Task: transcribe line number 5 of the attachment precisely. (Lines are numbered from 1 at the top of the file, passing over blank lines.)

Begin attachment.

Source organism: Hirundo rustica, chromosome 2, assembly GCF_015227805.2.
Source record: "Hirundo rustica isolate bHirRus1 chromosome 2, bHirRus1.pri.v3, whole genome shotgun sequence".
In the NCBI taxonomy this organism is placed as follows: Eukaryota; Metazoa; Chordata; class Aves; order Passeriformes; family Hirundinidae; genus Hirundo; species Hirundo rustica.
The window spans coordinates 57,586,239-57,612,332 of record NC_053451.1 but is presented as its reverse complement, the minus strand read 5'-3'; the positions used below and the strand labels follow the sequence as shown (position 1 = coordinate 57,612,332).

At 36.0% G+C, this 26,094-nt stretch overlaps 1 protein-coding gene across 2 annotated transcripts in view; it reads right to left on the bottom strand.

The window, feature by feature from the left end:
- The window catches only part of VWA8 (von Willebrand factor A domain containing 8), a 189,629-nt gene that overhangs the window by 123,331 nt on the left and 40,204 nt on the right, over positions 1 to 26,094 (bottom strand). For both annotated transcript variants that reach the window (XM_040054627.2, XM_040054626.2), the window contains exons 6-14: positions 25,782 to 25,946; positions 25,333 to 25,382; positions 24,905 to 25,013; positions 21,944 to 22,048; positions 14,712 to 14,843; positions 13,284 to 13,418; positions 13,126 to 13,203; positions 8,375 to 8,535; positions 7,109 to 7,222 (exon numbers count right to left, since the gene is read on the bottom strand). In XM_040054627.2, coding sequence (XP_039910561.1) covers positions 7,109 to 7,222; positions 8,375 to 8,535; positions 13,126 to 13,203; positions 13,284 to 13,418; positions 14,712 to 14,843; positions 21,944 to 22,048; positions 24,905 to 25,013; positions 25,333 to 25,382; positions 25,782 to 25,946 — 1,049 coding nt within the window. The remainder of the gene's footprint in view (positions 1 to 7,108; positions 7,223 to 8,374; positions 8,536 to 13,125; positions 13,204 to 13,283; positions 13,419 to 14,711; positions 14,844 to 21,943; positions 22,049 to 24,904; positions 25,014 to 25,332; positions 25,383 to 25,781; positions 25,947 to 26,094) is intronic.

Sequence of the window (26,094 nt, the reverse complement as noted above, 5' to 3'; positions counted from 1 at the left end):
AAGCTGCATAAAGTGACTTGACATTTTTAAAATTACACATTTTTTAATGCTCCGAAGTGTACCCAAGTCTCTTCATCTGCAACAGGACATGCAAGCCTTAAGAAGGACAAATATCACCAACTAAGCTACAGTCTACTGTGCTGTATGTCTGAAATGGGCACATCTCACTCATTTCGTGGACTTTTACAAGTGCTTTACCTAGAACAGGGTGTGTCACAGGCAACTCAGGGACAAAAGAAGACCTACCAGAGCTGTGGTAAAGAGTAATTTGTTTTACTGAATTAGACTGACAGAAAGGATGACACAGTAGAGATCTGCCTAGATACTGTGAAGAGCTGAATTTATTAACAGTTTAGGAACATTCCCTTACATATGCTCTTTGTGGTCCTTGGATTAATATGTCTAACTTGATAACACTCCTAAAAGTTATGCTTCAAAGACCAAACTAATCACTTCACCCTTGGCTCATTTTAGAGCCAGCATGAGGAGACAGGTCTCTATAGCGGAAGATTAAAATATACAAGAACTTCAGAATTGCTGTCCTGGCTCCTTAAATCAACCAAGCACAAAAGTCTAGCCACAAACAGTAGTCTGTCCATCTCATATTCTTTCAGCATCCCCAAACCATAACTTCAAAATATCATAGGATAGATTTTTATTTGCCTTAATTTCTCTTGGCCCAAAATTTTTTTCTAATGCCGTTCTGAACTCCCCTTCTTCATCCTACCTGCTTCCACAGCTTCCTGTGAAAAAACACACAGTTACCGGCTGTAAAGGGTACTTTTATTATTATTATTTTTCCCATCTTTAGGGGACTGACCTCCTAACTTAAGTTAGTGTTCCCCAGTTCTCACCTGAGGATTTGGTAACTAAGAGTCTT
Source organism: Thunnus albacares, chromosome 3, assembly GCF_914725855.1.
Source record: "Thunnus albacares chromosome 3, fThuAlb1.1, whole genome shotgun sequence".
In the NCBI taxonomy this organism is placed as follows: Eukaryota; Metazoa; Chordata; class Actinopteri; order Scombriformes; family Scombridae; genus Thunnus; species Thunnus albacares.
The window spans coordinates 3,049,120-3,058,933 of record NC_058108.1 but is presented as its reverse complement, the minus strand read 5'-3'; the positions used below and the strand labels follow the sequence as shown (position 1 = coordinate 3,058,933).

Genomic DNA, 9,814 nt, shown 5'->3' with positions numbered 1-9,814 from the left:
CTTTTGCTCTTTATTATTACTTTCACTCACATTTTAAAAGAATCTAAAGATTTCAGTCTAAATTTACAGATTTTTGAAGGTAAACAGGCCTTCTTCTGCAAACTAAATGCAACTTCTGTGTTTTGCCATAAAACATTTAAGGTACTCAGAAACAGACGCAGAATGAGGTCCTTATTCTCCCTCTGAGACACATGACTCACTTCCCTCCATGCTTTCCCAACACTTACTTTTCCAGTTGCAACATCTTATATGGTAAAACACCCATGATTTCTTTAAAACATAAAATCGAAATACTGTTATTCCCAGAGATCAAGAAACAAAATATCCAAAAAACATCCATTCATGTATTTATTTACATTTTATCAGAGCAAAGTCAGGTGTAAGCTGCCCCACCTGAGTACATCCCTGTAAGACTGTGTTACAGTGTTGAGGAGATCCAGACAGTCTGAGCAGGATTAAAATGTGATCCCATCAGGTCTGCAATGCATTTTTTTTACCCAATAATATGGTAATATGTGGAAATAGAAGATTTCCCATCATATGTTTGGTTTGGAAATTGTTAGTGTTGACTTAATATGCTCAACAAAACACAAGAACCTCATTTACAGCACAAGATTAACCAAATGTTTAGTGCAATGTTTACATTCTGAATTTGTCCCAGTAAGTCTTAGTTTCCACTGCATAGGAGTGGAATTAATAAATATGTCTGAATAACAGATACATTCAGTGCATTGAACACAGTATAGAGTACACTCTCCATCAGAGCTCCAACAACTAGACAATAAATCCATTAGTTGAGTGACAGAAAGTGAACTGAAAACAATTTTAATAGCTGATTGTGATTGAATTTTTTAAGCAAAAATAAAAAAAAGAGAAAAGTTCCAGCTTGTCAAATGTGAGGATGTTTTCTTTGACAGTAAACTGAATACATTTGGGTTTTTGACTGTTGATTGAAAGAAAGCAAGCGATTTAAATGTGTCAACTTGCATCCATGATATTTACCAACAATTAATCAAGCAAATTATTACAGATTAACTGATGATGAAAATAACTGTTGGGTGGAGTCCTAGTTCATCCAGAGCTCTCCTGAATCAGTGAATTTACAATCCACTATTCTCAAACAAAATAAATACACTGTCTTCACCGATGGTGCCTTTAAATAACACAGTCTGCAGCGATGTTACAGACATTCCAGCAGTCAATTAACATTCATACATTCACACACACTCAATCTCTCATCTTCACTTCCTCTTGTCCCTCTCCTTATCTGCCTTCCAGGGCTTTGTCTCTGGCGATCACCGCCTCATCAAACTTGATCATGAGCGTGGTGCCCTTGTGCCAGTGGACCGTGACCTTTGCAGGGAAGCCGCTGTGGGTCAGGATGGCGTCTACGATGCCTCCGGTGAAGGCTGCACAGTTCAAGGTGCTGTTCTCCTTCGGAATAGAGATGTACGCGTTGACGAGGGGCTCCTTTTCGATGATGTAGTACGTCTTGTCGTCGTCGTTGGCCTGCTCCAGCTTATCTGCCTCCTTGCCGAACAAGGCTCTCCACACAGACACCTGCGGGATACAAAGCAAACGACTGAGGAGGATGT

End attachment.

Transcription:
At 36.0% G+C, this 26,094-nt stretch overlaps 1 protein-coding gene across 2 annotated transcripts in view; it reads right to left on the bottom strand.